Wednesday, December 14, 2011

The Dangerous Time....

Board games are a lot easier to make than a computer game.  I can sit down, build all the parts, design all the mechanics, and do all the art myself.  But wow is that time consuming.  I worked for a solid month getting Taipan to a playable state for the NaGa DeMon last month.  And now I feel like I am floundering. This is a dangerous time for me during the game development cycle.  If I don't stay focused I will loose interest and start working on something else.  Once that happens I loose all my  steam I had for the last game I was building.

I just got a bunch of games and we are supposed to play one of them (Mansions of Madness) tomorrow night.  So I cleared off my table and put Taipan in a box with the intent of setting up and learning the new game.  As I did this, I thought to myself, this is how all of my ideas end.  I put it up with every intent to start working on it again right away, but it never happens.  Since I stopped working on Taipan, I already have two new ideas I want to start building.  A city building game and an Assassin game.

A long time ago, I was an artist.  I worked for Blizzard North working on the Diablo games as an Animator, Modeler, and Designer.  At some point I started doing more design and less art and eventually my art skills atrophied.  I don't get much opportunity to do art on a regular basis anymore, but my current job is giving me some artistic outlets that has re-fired my old love of doing art.  This past weekend I had some free time, so I got to do some art tests.  Here is the progression of my art skills coming back to life after almost a decade of cobwebs had built up:
Early free hand drawing with no reference. (5 minutes)
Painting of a military captain from the 1800's (10 minutes)
Cheesy girl from Halloween costume picture. (15 minutes)
Photo of an actor from a Hong Kong movie (25 minutes) 
Painting of a Merchant from the 1800's (4 hours)
I will undoubtably get a bit faster with each new image I do, but I have 60 unique cards that all need art.  Lets do that math and assume my current time as an average: 60x4 = 240 hours. Not to mention the game board, and box art.  If I were to do all the art myself, based on how much free time I have, it would take me about 240/4 + Flex Time = 60 days to get the game done.  I will not have that kind patience and this project will cease to make progress.

I tried some quick solutions where I took pictures I was referencing and automated the process with photoshop.  Here are the results:
Paining of a Captain from the 1800's (5 Minutes) 
Paining of a Port in Japan (5 Minutes)

Paining of a Junk hit by a storm (5 Minutes)
So now I have the time down to a very reasonable time but there are some problems.  1.) Each on of these images took a long time to find.  Color images from the 1800's are just not that common.  Most are black and white etchings or portrait paintings of nobility in Europe.  2.) I don't think these look as good as the last portrait I did.  The richness of color and cartoony quality of the Merchant I feel looks a lot better than the automated washed out image of the Captain.  3.) And this is the big one.  I have no idea where some of these images came from.  They could be copyrighted and I could be sued for using them.  Board Games already don't make enough money to make a living without having to worry about legal issues.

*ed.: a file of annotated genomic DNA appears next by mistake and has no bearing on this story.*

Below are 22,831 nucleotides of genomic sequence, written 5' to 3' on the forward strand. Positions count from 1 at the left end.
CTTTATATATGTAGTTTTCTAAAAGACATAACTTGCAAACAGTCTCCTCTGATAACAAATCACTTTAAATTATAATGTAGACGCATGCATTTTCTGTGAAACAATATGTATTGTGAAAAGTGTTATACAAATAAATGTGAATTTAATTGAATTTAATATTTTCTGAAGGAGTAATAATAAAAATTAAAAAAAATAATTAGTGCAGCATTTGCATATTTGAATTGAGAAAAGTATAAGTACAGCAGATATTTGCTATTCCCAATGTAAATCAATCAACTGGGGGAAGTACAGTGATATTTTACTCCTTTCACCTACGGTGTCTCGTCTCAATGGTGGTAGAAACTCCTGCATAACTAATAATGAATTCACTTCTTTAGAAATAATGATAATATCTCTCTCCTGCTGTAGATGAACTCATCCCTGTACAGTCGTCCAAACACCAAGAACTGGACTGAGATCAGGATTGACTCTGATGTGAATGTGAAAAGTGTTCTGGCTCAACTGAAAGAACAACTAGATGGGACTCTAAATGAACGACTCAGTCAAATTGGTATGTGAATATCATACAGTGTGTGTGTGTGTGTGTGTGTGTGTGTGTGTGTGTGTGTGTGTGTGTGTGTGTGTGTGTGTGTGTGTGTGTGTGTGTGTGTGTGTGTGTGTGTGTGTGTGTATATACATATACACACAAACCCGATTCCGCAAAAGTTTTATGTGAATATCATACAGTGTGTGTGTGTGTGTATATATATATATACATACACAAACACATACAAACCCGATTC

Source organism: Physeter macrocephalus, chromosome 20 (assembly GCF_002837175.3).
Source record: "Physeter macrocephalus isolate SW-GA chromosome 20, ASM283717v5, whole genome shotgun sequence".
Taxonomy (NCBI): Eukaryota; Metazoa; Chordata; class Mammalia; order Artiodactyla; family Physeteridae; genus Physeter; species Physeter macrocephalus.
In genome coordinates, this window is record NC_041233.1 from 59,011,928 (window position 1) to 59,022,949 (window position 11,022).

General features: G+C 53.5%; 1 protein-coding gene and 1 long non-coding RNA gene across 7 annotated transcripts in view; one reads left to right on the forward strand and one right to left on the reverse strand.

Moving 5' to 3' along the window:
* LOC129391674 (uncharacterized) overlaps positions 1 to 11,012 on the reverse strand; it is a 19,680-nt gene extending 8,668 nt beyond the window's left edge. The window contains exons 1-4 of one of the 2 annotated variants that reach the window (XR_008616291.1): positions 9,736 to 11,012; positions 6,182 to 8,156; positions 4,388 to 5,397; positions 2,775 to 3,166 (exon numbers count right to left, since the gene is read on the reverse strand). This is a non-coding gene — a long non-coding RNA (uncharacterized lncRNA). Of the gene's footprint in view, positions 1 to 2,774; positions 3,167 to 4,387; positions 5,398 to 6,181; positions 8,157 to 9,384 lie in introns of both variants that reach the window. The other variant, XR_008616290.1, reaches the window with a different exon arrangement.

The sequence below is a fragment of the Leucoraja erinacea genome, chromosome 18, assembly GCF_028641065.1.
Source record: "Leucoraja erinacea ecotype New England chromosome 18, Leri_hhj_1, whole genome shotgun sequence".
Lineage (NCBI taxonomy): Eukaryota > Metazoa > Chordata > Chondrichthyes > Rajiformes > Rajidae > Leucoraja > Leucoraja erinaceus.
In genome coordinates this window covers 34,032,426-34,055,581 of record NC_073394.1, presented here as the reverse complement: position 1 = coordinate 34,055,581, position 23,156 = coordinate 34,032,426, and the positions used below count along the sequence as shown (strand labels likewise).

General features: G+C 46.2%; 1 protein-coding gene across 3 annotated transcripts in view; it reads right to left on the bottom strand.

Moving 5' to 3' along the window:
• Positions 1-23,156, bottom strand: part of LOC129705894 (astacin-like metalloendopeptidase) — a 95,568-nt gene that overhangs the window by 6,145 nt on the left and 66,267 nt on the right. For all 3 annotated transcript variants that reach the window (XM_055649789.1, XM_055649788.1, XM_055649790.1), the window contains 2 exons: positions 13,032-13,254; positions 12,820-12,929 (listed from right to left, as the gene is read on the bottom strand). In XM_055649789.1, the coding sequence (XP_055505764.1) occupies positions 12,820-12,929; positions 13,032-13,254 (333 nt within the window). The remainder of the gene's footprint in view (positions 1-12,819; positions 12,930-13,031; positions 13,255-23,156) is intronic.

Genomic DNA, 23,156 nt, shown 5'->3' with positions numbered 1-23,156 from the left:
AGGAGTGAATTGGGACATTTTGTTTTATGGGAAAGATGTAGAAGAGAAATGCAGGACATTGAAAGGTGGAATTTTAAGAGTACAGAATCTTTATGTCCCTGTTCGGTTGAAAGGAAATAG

Dangerous times indeed!


  1. This is the problem with one-man projects of this sort, isn't it? You get to the point where you need to crank out a lot of assets with a decent amount of polish, and you know it's going to take forever. I have the same issues; it's too easy to lose focus before you're done.

    Luckily the image situation should be pretty cut-and-dry for you: images made before the 20th century will be in the public domain, even if the scan/photograph of the print/painting was recently made. So as long as you use actual historical images as the basis for your art assets, you're good. ( )

  2. Well, that makes things a lot better to go that route, it also makes my whole post kinda silly and pointless. =P Guess I will be starting to gather resource images that I can start using to create art. Thanks for the tip Ben.

  3. I've had some luck with friends who have helped me out in the art department. Granted, I haven't put anything together to the point of publishing/sale - it's been entirely for internal use and for friends. But they've generously agreed to help and done some nice art for me. Not sure how that would translate if I told them I was going to start making money off of it, though :)

  4. @Eric:
    Well, your points still stand because putting together assets for this could still take a while, even if you use historical images (and most projects of this sort won't necessarily be able to make use of public domain picts). First you have to discover appropriate images, and you won't necessarily find everything you need, given how specific your requirements are. So then you have to create a few of your own images to fill the gaps, but stylistically they have to fit with whatever you've collected, which will take even longer to make, on a per-image basis. Even if you manage to find every image you need, making them usable could take a while, and it's even easier to get bored when you aren't doing anything particularly creative or engaging with them. I have that issue right now - I'm working with historical images for a project, and they're needing a lot of clean-up and alteration to be what I want, so it's easy to get distracted.

  5. That is true. But I feel like it will not take that much time to search for suitable images that I can then modify and colorize to match a unified look. Besides, it's ether that or I pay someone to do the art, and right now that is just not an option. =(